Portraiture is an art style which covers a person, their style, essence and status perfectly. Do you know the famous painting Mona Lisa by Leonardo Da Vinci? It is a perfect example of the portraiture. Portraiture has always been well-known among emperors and kings, especially during the Roman and British empire.

8- Still Life

You can see still life art in painting, drawing, as well as photography. This type of art is for still or inanimate objects. Even a dead person can be a model for still life.

Still Life - art example - The watermelon symbolizes Palestinian resistance in protests and art, embodying the struggle against Israeli occupation.
Image: DIW-Aigen / The watermelon symbolizes Palestinian resistance in protests and art, embodying the struggle against Israeli occupation.

Still life artwork can also be about flowers, furniture, game, food and anything that isn’t breathing or moving.

9- Surrealist

Surrealist art style is all about unreal and irrational thinking style projected into art. It serves as a medium for exploring the depths of the psyche, revealing juxtapositions of thoughts and emotions that defy rational explanation.

Surrealist art example - 1

Surrealist art example - 2
Image: DIW-Aigen

You cannot define or explain a surrealist art as there is no logic or meaning behind it. It is complex and doesn’t match any real objects. Surrealist art often challenges conventional norms and perceptions, prompting viewers to question reality and delve into the realms of dreams and subconscious thoughts.

10- Typography

Typography art style arranges texts to give a powerful message, that are more popular on digital channels these days. It uses typeface, a method of designing alphabets in specific styles, to convey a feeling, identity or any message.

Typography art example
Image: Nick Fewings/unsplash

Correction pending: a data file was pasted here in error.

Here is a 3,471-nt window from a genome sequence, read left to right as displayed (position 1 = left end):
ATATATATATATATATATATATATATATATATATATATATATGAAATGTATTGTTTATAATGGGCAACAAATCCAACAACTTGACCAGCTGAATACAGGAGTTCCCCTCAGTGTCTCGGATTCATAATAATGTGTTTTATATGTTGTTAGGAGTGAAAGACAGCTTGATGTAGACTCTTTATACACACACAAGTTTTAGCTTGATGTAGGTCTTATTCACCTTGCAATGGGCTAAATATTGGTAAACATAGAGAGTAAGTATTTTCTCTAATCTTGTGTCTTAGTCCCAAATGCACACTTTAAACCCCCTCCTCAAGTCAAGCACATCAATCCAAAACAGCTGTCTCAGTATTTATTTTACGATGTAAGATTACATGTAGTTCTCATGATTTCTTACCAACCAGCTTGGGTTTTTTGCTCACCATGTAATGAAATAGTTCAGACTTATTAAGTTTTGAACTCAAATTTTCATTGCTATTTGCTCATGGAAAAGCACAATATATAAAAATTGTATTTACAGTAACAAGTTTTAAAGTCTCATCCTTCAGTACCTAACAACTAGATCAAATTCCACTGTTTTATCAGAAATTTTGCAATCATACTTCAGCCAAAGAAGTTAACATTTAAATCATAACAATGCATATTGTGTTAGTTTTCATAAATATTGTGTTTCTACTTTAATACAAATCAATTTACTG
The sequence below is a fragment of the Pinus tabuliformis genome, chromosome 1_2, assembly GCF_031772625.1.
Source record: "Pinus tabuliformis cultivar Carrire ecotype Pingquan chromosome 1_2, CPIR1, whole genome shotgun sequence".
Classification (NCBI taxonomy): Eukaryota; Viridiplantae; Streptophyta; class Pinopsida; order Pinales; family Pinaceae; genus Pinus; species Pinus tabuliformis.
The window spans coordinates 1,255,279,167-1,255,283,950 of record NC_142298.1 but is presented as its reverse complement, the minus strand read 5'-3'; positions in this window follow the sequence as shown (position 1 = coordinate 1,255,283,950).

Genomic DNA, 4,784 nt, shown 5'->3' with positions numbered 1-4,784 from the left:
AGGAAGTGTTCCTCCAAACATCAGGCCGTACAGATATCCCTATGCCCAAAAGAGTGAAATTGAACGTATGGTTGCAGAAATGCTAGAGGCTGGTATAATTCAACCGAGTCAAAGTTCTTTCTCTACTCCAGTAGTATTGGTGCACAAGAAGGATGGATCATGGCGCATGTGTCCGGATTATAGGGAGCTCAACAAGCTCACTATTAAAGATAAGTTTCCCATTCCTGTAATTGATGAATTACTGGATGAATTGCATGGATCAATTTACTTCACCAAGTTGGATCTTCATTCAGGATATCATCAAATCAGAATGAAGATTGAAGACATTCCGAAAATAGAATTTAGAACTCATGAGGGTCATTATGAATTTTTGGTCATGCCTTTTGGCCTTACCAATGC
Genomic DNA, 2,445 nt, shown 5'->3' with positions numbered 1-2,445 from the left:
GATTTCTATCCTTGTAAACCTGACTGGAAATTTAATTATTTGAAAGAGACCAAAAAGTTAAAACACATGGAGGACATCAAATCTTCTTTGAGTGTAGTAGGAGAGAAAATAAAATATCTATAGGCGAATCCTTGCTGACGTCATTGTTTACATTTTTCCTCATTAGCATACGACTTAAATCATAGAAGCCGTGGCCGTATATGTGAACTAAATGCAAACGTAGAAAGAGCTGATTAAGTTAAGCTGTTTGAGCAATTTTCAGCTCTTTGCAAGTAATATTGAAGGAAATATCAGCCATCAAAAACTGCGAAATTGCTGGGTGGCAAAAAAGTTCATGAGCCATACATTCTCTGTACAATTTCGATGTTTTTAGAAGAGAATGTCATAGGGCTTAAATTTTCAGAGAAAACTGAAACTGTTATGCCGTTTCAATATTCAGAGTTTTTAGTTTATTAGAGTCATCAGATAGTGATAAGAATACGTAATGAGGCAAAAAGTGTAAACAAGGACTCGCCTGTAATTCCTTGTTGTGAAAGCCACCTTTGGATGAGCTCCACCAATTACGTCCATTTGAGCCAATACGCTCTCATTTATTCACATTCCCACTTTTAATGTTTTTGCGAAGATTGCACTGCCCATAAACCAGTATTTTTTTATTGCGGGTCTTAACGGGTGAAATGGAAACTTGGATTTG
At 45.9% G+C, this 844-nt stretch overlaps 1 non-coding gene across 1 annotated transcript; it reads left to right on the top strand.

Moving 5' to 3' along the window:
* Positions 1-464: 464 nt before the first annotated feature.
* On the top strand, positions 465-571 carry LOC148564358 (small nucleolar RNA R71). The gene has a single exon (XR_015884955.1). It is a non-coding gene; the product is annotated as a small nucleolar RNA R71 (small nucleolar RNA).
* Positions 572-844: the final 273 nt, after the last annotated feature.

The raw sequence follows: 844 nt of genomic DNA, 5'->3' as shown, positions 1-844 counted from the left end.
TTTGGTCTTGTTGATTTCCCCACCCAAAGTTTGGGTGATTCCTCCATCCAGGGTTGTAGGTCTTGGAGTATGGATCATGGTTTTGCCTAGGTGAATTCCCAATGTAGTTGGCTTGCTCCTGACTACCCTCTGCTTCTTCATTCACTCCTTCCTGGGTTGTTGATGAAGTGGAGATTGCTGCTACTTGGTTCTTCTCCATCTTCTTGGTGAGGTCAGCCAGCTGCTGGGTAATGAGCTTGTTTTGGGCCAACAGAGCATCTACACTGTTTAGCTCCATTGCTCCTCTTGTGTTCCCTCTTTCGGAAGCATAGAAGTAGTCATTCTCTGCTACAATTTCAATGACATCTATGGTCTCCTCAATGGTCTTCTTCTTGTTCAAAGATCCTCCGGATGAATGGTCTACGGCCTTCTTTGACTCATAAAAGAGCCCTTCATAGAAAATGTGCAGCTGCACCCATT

You can see typography on books, posters, internet, social media posts and street signs.

11- Urban Art

Urban Art example
Image: Nick Fewings / Unsplash

Urban Art example
Image: Felix Dubois-Robert / Unsplash

Urban art is often made by artists living in urban areas. These artworks show city life and experiences one faces living in an urban environment. It also shows the negative effects of urbanization like poverty.


Understanding various art styles enhances our connection to the world and enriches our appreciation of human creativity. Each style offers a unique perspective on the human experience, empowering us to select pieces that resonate with us. Exploring these styles provides insights into history and culture, fostering curiosity and empathy. Embracing different art forms sparks meaningful connections and enriches our lives.

Familiarity with various art forms not only enriches personal taste but also enhances interaction with AI-based image generation tools like DALL-E and Bing Image. For instance, prompting these tools to create a modern illustration versus a realistic minimalist art piece can yield vastly different visual outputs. Understanding these distinctions empowers users to craft more precise prompts, resulting in more tailored and satisfying outcomes from AI-generated images.